Note: these materials have been created with the needs of students from 6th through 9th grade in mind. There are several pages in the Teacher’s Guide devoted to working with an older student and tweaking the tasks, expectations and assignments in the Student Workbook to be appropriate for older students.
Please note that in order to use these materials successfully, one must have Walter Kraul’s Astronomy for Young and Old (which is also the main text for Christopherus’ A Year of Astronomy due summer 2018) and Eric Sloan’s Weather Book. One simply cannot skip these as our text is built upon the assumption that the student and parent teacher have them. Both are available from WaldorfBooks.
You will also need a good book on navigation and mapping, again, critical parts of this study. We recommend Rachel Dickinson’s Tools of Navigation (which is not a ‘Waldorf’ book) but as this book is not readily available, one can use another book. Do consult your local bookshop or public library for assistance.
Chapters in the Earth Science: Student Guide are:
- An Introduction to Earth Science
- Water Around Us
- The Earth is Born
Here is a link to a description of the Christopherus Science Curriculum.
Teacher's Guide and Student Workbook
by Donna Simmons
$85.00 – $125.00 | Understanding our pricing
A two-book set comprising of a Teacher's Guide (47 pages) and Student Workbook (130 pages +) suitable for grades 6--9.
Earth science is the second unit of the Christopherus Science Curriculum and builds upon work previously undertaken in our unit on physics.
Creating a Student Workbook is an exciting new development for Christopherus, arising from the need to both sufficiently challenge middle grades students whilst assisting parent-teachers with the formidable task of teaching science subjects at home to students of this age. The Student Workbook is a hybrid main lesson book and text book--whilst remaining true to the creative spirit of the main lesson book approach, this book is also a text (written directly to the student) and a workbook. The student is asked to write short reports; to record weather and other observations; to do various mapping exercises; and to draw a number of diagrams and creative illustrations directly into the Student Workbook.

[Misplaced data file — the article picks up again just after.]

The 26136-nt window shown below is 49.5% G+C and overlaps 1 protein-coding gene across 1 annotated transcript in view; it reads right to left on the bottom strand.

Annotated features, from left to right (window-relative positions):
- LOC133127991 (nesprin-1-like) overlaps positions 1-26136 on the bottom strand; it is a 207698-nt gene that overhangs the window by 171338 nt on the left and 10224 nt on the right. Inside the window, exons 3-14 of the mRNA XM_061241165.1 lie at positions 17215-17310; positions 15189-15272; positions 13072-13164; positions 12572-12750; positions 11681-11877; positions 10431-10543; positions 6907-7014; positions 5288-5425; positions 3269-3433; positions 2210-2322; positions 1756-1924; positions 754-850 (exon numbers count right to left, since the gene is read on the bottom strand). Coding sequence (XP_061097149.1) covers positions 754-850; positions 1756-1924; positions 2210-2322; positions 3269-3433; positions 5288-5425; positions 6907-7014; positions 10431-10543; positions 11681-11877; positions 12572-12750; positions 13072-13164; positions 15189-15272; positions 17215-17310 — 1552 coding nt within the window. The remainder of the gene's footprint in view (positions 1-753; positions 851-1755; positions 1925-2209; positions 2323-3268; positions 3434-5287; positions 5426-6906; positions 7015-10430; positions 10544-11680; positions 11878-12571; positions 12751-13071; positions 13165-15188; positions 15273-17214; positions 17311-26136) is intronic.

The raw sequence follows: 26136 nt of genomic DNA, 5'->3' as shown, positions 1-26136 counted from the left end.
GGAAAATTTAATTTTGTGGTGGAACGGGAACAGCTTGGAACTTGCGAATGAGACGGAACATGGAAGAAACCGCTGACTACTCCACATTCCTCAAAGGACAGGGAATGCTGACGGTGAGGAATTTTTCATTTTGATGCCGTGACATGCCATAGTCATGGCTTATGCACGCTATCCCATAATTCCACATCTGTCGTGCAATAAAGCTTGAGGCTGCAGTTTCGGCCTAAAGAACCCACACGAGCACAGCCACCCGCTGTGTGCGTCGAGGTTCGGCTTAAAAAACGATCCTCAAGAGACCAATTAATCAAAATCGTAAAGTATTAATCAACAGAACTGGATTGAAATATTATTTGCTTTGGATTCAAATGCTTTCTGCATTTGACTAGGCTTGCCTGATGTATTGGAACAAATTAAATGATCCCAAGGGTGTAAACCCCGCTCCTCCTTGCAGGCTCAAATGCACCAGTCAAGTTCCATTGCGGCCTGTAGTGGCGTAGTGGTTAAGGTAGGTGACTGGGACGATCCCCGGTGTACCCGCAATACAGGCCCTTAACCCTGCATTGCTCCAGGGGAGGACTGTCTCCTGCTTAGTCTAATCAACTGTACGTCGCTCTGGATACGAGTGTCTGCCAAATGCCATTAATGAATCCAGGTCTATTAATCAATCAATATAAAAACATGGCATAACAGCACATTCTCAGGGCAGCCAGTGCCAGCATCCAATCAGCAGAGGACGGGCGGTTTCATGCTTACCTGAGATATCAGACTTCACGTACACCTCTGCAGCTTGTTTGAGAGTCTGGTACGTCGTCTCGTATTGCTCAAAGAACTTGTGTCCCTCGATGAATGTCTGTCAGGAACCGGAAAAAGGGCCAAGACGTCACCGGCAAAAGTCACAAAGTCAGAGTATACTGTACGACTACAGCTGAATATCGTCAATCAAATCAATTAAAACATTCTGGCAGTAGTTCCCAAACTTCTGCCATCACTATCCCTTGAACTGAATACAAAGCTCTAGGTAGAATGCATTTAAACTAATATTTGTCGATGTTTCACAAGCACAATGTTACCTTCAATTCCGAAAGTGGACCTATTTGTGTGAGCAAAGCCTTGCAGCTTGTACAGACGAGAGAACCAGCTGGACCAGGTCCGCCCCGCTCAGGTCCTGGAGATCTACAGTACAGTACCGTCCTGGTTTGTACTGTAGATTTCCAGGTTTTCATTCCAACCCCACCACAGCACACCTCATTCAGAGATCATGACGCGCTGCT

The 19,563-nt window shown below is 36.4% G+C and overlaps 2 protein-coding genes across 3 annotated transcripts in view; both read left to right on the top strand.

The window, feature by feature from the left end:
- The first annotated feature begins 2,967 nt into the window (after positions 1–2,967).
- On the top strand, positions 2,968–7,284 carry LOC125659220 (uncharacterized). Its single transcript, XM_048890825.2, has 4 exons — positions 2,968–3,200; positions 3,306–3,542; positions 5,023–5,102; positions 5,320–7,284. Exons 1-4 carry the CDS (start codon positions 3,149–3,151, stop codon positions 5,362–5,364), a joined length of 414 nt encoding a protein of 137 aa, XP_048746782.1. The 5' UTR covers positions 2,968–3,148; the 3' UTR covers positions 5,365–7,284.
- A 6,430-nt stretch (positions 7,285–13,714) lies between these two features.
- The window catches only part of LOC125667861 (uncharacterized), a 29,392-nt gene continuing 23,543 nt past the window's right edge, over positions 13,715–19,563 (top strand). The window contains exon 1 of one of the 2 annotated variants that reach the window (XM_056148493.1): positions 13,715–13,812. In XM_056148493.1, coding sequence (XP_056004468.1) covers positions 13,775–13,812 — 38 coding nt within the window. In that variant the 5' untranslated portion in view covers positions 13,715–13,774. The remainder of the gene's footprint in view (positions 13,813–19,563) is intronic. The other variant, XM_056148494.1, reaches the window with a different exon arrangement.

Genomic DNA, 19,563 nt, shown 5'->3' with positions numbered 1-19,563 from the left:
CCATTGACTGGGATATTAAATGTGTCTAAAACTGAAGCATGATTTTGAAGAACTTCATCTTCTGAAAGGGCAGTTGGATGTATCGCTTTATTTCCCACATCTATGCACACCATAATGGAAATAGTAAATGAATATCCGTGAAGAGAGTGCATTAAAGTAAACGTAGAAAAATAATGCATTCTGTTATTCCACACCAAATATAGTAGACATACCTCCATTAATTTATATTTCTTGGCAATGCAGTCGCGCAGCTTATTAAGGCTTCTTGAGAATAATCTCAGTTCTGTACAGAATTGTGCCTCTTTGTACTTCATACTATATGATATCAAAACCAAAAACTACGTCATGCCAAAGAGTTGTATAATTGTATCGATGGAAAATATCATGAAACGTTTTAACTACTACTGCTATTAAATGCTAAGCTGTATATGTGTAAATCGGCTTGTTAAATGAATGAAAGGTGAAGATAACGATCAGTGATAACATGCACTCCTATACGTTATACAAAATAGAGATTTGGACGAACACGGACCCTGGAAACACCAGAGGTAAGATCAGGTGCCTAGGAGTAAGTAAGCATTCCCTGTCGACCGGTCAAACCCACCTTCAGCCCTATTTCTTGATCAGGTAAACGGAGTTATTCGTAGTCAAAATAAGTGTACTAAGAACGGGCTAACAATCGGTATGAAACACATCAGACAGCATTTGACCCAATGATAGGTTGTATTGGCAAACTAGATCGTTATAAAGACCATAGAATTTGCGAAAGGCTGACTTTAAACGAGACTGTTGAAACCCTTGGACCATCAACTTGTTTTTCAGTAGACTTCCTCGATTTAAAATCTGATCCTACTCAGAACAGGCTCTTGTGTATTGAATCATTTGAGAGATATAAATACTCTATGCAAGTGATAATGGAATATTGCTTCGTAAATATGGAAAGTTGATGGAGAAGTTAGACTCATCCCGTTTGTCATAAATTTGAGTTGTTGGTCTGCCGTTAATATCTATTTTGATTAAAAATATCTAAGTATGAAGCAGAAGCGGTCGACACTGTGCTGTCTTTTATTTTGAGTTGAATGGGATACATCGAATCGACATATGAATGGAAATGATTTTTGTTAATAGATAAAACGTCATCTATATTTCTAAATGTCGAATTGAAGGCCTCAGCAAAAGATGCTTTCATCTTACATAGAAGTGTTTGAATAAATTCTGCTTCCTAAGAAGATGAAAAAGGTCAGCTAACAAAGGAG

The text is written in a warm and engaging style, often with humor and always with the intention to gently encourage thinking and never simple regurgitation of information. Never patronizing, boring or silly, this Student Workbook is, in our opinion, far, far superior to what is usually available to students of this age. It is, furthermore, written from a distinctly Goethean/Waldorf approach: whilst we are at pains to acknowledge conventional scientific thinking which is of course vital for students to engage with, we nevertheless 'keep the door open' to the possibility that materialistic modern science is only part of the picture when considering the natural world.
The Teacher's Guide points toward this Goethean approach whilst also honoring the fact that people need to be authentic and teach out of what resonates with them. We give a number of resources and quotes as well as explanations which hopefully will help parents with the task of avoiding any narrow or dogmatic thinking about science. The Guide is filled with teaching advice, activities, resources and help with thinking through how to present earth science to one's child. Earth science can be the subject of a few short main lessons or of a main lesson and theme for the year--there is ample explanation to help one think through what will work best for one's own family.